It could be a quick victory with Islamic State (IS) forces yet again being forced to retreat in Tabqa. Or it could unleash a humanitarian and environmental catastrophe, with a wall of water more than 50 metres high killing thousands of people.
Over recent days, fighting between IS and forces of the Syrian Democratic Forces (SDF) – a Kurdish/Arab alliance backed up by the US military – has been intense around Tabqa, site of Syria’s largest dam and one of the country’s most important air bases.
Last weekend, the SDF gained control of the airbase and its forces were reported to be advancing on the nearby city of Al-Thawra – formerly Al-Tabqa – and on the dam complex itself.
But reports have been highly confusing and often contradictory with Kurdish news outlets saying the dam is already completely under SDF control while others insist IS is still in command.
“It’s unclear at present who controls what, but it’s vital that the SDF and the Americans win the battle for the dam quickly – at a maximum within the next four weeks,” says Tobias von Lossow, a specialist on water issues in the Middle East at the German Institute for International and Security Affairs (SWP).
“We don’t know what caused it, but one of the control towers at the dam has been badly damaged by fire,” says von Lossow.
“As the fighting intensifies, less maintenance work is being carried out. Meanwhile, the lake behind the dam is already nearly full and will fill up more as water flows from further upstream, over the border in Turkey, peak over the next month.
“The longer the battle for the dam goes on, the more the likelihood of it being breached, whether as a consequences of a stray US bomb, by inadequate maintenance or by IS itself. The consequences of such an event are immense – the city of Raqqa and towns and villages downstream would be submerged within minutes and the flooding would continue on into Iraq.”
Under IS control since 2014
In recent days, IS has been making various statements about the condition of the dam.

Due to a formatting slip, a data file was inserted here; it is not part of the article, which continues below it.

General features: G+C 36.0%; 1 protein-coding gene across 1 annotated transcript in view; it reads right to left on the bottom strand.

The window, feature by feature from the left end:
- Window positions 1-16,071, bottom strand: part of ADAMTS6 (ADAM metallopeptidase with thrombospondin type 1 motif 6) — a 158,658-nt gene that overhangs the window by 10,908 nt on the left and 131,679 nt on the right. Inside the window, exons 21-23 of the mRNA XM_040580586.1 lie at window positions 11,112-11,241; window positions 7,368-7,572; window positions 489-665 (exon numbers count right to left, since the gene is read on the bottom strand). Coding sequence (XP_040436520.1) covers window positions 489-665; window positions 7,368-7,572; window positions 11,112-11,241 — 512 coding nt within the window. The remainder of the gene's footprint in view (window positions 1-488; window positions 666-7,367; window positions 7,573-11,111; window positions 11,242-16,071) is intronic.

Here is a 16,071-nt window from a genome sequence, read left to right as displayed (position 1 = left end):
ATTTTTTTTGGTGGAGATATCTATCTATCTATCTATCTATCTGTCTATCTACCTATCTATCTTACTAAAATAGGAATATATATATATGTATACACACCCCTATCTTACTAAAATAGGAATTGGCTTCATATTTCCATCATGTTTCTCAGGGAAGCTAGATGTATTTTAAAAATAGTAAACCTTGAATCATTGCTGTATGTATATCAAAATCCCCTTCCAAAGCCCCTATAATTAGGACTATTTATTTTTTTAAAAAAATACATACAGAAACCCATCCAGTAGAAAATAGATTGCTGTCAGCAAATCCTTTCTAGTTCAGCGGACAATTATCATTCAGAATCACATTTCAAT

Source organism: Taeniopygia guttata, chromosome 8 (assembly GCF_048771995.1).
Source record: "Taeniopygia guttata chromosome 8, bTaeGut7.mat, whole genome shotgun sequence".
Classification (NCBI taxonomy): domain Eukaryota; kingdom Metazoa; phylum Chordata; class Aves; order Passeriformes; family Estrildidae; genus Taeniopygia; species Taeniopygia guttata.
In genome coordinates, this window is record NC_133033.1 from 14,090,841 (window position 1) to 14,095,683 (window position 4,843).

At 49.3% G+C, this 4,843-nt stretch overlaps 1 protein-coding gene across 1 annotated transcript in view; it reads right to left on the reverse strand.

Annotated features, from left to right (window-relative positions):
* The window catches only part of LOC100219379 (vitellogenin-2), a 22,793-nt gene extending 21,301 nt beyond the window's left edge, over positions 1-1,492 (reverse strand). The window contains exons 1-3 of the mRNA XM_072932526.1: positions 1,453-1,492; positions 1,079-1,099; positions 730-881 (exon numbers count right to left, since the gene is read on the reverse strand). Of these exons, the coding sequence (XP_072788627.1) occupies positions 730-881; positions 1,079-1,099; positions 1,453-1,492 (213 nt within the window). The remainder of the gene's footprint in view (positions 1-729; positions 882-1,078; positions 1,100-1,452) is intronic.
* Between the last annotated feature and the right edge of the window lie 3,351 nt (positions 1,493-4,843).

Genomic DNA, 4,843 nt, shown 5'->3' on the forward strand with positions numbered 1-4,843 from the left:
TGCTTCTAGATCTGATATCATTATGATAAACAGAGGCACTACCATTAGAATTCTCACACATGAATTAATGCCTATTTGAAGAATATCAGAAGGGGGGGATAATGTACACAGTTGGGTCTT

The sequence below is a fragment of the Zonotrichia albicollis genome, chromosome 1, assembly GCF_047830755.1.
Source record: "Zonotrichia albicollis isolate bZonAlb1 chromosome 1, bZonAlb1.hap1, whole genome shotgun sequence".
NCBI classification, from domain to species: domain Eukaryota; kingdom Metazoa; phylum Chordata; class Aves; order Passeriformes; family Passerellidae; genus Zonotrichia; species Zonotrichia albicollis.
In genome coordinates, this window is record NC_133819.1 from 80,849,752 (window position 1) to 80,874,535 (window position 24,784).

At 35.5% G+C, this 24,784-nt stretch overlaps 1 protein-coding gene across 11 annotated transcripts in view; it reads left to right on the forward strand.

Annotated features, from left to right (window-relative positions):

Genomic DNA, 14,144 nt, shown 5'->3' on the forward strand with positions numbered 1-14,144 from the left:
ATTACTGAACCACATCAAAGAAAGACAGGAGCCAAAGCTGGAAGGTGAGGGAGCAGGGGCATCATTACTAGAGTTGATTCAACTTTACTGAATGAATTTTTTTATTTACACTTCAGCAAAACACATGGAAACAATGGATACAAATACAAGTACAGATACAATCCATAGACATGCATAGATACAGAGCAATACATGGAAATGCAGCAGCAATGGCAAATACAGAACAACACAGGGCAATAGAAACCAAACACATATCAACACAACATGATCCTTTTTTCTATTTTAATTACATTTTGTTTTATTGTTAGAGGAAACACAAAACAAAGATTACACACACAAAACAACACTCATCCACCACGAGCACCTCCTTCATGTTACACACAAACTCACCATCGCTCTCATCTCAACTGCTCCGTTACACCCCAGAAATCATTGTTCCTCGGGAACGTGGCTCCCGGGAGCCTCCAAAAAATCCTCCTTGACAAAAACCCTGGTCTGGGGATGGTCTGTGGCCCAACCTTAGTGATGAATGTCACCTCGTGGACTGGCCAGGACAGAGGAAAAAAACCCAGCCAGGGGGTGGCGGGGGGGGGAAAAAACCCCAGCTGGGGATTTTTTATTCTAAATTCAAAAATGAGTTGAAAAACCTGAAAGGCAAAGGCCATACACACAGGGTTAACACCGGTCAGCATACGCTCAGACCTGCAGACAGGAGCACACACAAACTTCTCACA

At one stage, both the Syrian government and IS said the dam had been badly damaged as a result of US air strikes. This was followed by reports of people panicking and making efforts to leave the IS stronghold of Raqqa, 40 kilometres east of Tabqa.
However, subsequently, IS officials insisted there was no danger at the dam and ordered the population of Raqqa to stay put.
For its part, the US and Kurdish forces have denied the dam has been damaged though news agencies say the main control room at the complex has been out of action for three days and, at one stage, there was a pause in fighting to allow engineers to inspect the facility.
The Tabqa dam, also known as the Euphrates dam, was built with engineering and financial help from what was then the Soviet Union in the late 1960s and early 1970s.
The dam is more than four kilometres long and 60 metres high. Designed to provide water and electricity to a large portion of Syria’s population, Tabqa has never been able to fulfill its operational targets.
Lake Assad – renamed Revolution Lake by Google in 2014 – which feeds the dam, covers nearly 250 square miles. More than 4,000 families had to be moved when the lake was formed.
IS has controlled the Tabqa dam since 2014. While it has lost its command of much of the land along the shores of Lake Assad, it’s believed a group of between 400 and 500 hardened fighters are in and around the dam complex.
There have been reports that several senior figures in the IS hierarchy, along with high-profile hostages, are holed up in and around the dam.
“ISIS has struggled with the workings of the dam and – in a mutual arrangement with Damascus – Syrian government engineers have been involved in maintenance,” says von Lossow.
“As a final desperate measure, ISIS might use the dam as a weapon and breach it but then the group’s path of retreat, down the Euphrates, would be blocked. Any breach would also destroy the smaller Baath dam, 18 kilometres down river from Tabqa.
“It’s interesting that ISIS has been blaming damage at the dam on US air strikes – perhaps it’s seeking to deflect the blame if anything does go seriously wrong.”
At one stage, IS had control of several dams both in Syria and Iraq, including the Mosul dam on the river Tigris, Iraq’s biggest such facility. This gave the group enormous influence, allowing it to regulate both water and electricity supplies over vast swathes of territory.
IS has now lost control of all the dams it once held in Iraq, with the Tabqa and Baath dams in Syria – for now – the only ones left under its command.